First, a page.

Article Text

Download PDFPDF

5PSQ-168 Interest and implementation of rapid daratumumab infusion during the health crisis
  1. C Sereni1,
  2. L Maljean1,
  3. F Morey1,
  4. S Dupire2,
  5. B Mauguen1
  1. 1Centre Hospitalier De Bourg-En-Bresse, Pharmacy, Bourg-En-Bresse, France
  2. 2Centre Hospitalier De Bourg-En-Bresse, Oncology–Haematology Department, Bourg-En-Bresse, France


Background and importance Daratumumab is an anti-CD38 monoclonal antibody now extensively used for multiple myeloma. Due to the high risk of infusion related reactions (IRRs), it is administered over a period of 4 hours. The French Myeloma Intergroup, as part of COVID-19, has authorised infusions of daratumumab over 1.5 hours in clinical trials (CT) based on studies showing a safety profile comparable with long infusions.

Aim and objectives The aim of this study was to evaluate IRRs associated with rapid injection of daratumumab in a real life population.

Material and methods From June to July 2020, after medical approval, patients who were given two or more doses of daratumumab with standard infusion rates were authorised to receive ‘rapid dara’ (infusion 1.5 hours). A group was organised by the pharmacy for the nursing team to present the new infusion rate and to remind them of the risks of IRRs. Patient characteristics (age, sex, comorbidities), previous daratumumab infusions (including if patients experienced IRRs) and type of protocols were collected. IRRs were directly recorded in validation administration software.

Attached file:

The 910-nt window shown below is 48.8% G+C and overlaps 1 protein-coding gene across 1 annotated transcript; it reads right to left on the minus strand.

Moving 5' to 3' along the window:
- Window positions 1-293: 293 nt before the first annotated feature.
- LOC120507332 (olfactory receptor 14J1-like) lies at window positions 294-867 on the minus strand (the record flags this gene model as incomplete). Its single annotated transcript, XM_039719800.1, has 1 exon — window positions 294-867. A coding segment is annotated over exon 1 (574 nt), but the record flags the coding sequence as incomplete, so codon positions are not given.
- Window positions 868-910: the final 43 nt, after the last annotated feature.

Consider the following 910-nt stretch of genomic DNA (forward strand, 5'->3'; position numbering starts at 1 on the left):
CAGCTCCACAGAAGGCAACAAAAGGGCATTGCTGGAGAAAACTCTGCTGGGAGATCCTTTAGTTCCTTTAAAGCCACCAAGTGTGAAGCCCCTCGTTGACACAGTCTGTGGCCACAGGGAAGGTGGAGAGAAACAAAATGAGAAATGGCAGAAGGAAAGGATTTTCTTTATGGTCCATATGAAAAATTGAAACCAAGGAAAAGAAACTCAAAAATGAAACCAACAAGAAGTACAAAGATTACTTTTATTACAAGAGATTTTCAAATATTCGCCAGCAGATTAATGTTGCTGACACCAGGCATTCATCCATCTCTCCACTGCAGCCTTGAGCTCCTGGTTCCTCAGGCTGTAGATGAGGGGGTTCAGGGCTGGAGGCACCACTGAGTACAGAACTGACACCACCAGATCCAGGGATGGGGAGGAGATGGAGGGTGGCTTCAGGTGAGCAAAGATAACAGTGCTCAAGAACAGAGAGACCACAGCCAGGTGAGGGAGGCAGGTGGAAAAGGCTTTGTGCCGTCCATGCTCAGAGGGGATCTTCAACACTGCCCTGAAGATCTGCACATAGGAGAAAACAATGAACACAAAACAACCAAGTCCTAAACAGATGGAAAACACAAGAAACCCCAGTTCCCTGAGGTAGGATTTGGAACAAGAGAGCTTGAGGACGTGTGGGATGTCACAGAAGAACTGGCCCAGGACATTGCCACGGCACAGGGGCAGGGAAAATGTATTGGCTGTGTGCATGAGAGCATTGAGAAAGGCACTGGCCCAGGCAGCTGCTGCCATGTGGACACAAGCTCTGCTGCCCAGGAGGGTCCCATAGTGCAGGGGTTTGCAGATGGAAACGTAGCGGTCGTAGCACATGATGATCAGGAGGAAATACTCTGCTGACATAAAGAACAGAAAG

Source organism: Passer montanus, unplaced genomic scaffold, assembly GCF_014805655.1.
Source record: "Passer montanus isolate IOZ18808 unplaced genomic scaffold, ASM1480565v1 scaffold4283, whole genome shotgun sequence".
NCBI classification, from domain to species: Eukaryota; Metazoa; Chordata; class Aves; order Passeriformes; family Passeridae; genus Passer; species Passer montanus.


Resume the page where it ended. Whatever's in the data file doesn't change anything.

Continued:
Results 23 patients received ‘rapid dara’ during the study period and no IRRs were reported. Mean age was 69.5 years; 5/23 patients were between 45 and 65 years old, 13/23 between 65 and 75 years old and 5/23 were >75 years old. 15/23 were women and 8/23 were men. 15/23 patients had at least one comorbidity; 13/23 had at least one cardiovascular comorbidity, 3/23 had one pneumological comorbidity and 6/23 had renal impairment. In terms of treatment, 21/23 patients were receiving multidrug therapy (compared with 2/23 on daratumumab monotherapy). 6/23 had previously received between 3 and 10 INJ, 14/23 between 11 and 20 INJ and 3/23 had received >20 INJ.

Conclusion and relevance Our findings suggest that in real life patients, ‘rapid dara’ is safe in terms of IRRs. These results are in agreement with those presented in previous CT. In the context of the COVID-19 crisis, decreased infusion time allows a reduction in contact time, decreased hospitalisations, and optimises nurse timing. Rapid daratumumab appears to be a safe and economic alternative while waiting for subcutaneous daratumumab.

Conflict of interest No conflict of interest

Statistics from

Request Permissions

If you wish to reuse any or all of this article please use the link below which will take you to the Copyright Clearance Center’s RightsLink service. You will be able to get a quick price and instant permission to reuse the content in many different ways.